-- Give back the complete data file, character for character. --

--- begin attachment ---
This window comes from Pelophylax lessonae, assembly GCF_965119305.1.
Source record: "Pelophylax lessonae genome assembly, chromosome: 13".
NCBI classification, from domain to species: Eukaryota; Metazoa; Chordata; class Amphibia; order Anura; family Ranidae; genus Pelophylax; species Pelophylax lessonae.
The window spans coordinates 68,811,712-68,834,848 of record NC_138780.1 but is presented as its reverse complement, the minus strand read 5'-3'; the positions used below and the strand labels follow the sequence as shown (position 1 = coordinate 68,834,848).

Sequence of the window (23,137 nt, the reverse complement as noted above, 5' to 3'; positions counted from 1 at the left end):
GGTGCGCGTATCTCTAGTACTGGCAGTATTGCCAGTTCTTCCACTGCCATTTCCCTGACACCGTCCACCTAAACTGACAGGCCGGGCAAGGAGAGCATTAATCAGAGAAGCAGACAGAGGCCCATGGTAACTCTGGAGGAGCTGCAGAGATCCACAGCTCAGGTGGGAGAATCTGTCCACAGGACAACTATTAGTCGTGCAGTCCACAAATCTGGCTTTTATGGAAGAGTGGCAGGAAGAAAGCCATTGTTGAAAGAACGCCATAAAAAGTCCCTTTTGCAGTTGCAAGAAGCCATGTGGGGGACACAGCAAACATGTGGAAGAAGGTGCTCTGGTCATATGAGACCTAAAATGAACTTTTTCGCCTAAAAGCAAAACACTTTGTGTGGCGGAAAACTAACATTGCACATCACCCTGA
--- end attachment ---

This window comes from Pelophylax lessonae, assembly GCF_965119305.1.
Source record: "Pelophylax lessonae genome assembly, chromosome: 13".
NCBI classification, from domain to species: Eukaryota; Metazoa; Chordata; class Amphibia; order Anura; family Ranidae; genus Pelophylax; species Pelophylax lessonae.
The window spans coordinates 68,811,712-68,834,848 of record NC_138780.1 but is presented as its reverse complement, the minus strand read 5'-3'; the positions used below and the strand labels follow the sequence as shown (position 1 = coordinate 68,834,848).

Sequence of the window (23,137 nt, the reverse complement as noted above, 5' to 3'; positions counted from 1 at the left end):
GGTGCGCGTATCTCTAGTACTGGCAGTATTGCCAGTTCTTCCACTGCCATTTCCCTGACACCGTCCACCTAAACTGACAGGCCGGGCAAGGAGAGCATTAATCAGAGAAGCAGACAGAGGCCCATGGTAACTCTGGAGGAGCTGCAGAGATCCACAGCTCAGGTGGGAGAATCTGTCCACAGGACAACTATTAGTCGTGCAGTCCACAAATCTGGCTTTTATGGAAGAGTGGCAGGAAGAAAGCCATTGTTGAAAGAACGCCATAAAAAGTCCCTTTTGCAGTTGCAAGAAGCCATGTGGGGGACACAGCAAACATGTGGAAGAAGGTGCTCTGGTCATATGAGACCTAAAATGAACTTTTTCGCCTAAAAGCAAAACACTTTGTGTGGCGGAAAACTAACATTGCACATCACCCTGA